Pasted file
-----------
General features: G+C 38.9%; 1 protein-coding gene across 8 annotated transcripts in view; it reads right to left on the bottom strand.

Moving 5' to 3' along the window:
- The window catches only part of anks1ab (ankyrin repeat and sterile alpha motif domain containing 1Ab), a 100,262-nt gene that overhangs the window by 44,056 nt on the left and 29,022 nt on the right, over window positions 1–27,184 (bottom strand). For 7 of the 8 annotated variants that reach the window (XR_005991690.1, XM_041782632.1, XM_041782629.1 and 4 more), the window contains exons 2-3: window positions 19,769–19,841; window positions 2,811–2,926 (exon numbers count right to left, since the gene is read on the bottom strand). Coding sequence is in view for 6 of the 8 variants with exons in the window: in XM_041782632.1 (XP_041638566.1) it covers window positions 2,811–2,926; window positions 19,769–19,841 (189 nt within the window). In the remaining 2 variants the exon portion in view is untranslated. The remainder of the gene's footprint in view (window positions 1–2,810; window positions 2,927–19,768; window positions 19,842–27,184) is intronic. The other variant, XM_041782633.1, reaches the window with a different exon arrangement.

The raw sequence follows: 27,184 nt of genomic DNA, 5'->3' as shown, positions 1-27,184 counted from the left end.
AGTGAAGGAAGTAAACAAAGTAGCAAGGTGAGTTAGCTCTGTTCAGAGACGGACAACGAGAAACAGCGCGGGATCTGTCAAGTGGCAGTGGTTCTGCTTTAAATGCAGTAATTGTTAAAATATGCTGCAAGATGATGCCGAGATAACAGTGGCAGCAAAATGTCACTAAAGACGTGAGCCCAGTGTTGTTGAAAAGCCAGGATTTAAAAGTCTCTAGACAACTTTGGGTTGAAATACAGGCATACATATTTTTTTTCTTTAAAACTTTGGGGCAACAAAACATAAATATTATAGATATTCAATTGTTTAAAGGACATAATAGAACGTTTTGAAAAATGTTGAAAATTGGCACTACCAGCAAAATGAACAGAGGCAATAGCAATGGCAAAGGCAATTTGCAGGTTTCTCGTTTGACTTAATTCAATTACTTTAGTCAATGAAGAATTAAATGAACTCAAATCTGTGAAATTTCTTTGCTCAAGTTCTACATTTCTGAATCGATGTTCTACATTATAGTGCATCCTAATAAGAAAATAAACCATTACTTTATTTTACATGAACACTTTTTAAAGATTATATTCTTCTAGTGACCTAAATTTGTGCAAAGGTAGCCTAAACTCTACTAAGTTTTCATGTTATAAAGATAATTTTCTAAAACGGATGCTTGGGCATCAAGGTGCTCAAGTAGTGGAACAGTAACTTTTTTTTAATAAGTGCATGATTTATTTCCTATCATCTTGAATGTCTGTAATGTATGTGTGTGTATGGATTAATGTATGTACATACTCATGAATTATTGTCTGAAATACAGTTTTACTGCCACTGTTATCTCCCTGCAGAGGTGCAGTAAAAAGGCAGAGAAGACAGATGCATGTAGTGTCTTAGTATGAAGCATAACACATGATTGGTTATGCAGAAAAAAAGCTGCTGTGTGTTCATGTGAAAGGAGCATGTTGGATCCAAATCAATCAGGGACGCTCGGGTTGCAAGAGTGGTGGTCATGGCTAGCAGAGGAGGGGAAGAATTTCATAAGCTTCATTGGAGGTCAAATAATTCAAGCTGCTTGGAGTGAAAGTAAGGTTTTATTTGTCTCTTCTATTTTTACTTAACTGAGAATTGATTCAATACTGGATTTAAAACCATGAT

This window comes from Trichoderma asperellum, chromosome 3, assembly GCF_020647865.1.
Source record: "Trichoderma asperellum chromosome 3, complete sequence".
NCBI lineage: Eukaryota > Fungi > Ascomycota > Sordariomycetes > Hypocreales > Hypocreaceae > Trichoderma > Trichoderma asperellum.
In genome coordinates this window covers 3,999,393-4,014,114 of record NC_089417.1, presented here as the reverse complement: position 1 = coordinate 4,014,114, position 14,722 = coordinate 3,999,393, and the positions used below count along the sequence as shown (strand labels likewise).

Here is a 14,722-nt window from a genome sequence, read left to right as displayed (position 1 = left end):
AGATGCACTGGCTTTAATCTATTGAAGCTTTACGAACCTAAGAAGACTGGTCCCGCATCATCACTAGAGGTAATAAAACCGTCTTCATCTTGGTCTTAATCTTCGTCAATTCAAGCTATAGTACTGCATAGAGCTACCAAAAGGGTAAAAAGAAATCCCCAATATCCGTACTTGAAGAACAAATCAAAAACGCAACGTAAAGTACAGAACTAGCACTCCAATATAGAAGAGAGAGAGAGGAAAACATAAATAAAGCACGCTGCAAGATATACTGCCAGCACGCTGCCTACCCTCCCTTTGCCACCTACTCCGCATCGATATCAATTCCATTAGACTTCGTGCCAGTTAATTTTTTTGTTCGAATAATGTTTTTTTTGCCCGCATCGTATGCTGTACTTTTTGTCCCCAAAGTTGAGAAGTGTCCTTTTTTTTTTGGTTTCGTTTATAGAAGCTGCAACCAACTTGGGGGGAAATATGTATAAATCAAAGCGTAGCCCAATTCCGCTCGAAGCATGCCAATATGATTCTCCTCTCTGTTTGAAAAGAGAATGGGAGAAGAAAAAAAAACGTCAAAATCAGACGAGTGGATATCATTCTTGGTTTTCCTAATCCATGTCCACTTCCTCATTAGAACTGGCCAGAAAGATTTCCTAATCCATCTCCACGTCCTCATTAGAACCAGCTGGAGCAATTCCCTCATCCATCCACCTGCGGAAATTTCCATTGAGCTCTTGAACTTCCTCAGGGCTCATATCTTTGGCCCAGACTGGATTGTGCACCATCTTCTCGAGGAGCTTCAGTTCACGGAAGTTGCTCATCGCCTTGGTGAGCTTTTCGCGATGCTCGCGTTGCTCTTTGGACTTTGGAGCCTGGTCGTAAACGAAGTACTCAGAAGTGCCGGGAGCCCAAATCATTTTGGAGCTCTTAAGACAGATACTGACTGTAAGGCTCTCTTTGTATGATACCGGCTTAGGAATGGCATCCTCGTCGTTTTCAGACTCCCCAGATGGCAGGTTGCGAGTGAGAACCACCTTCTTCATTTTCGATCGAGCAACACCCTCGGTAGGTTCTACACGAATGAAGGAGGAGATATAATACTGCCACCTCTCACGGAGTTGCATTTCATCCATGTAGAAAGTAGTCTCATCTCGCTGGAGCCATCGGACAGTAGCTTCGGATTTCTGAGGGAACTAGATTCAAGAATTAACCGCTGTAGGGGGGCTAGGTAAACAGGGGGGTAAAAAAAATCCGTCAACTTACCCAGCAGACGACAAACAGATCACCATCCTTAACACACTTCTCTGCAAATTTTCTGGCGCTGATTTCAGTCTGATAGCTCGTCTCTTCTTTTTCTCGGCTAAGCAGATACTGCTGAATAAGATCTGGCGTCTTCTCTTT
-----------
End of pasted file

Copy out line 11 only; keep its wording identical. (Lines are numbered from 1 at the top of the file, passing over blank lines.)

AGATGCACTGGCTTTAATCTATTGAAGCTTTACGAACCTAAGAAGACTGGTCCCGCATCATCACTAGAGGTAATAAAACCGTCTTCATCTTGGTCTTAATCTTCGTCAATTCAAGCTATAGTACTGCATAGAGCTACCAAAAGGGTAAAAAGAAATCCCCAATATCCGTACTTGAAGAACAAATCAAAAACGCAACGTAAAGTACAGAACTAGCACTCCAATATAGAAGAGAGAGAGAGGAAAACATAAATAAAGCACGCTGCAAGATATACTGCCAGCACGCTGCCTACCCTCCCTTTGCCACCTACTCCGCATCGATATCAATTCCATTAGACTTCGTGCCAGTTAATTTTTTTGTTCGAATAATGTTTTTTTTGCCCGCATCGTATGCTGTACTTTTTGTCCCCAAAGTTGAGAAGTGTCCTTTTTTTTTTGGTTTCGTTTATAGAAGCTGCAACCAACTTGGGGGGAAATATGTATAAATCAAAGCGTAGCCCAATTCCGCTCGAAGCATGCCAATATGATTCTCCTCTCTGTTTGAAAAGAGAATGGGAGAAGAAAAAAAAACGTCAAAATCAGACGAGTGGATATCATTCTTGGTTTTCCTAATCCATGTCCACTTCCTCATTAGAACTGGCCAGAAAGATTTCCTAATCCATCTCCACGTCCTCATTAGAACCAGCTGGAGCAATTCCCTCATCCATCCACCTGCGGAAATTTCCATTGAGCTCTTGAACTTCCTCAGGGCTCATATCTTTGGCCCAGACTGGATTGTGCACCATCTTCTCGAGGAGCTTCAGTTCACGGAAGTTGCTCATCGCCTTGGTGAGCTTTTCGCGATGCTCGCGTTGCTCTTTGGACTTTGGAGCCTGGTCGTAAACGAAGTACTCAGAAGTGCCGGGAGCCCAAATCATTTTGGAGCTCTTAAGACAGATACTGACTGTAAGGCTCTCTTTGTATGATACCGGCTTAGGAATGGCATCCTCGTCGTTTTCAGACTCCCCAGATGGCAGGTTGCGAGTGAGAACCACCTTCTTCATTTTCGATCGAGCAACACCCTCGGTAGGTTCTACACGAATGAAGGAGGAGATATAATACTGCCACCTCTCACGGAGTTGCATTTCATCCATGTAGAAAGTAGTCTCATCTCGCTGGAGCCATCGGACAGTAGCTTCGGATTTCTGAGGGAACTAGATTCAAGAATTAACCGCTGTAGGGGGGCTAGGTAAACAGGGGGGTAAAAAAAATCCGTCAACTTACCCAGCAGACGACAAACAGATCACCATCCTTAACACACTTCTCTGCAAATTTTCTGGCGCTGATTTCAGTCTGATAGCTCGTCTCTTCTTTTTCTCGGCTAAGCAGATACTGCTGAATAAGATCTGGCGTCTTCTCTTT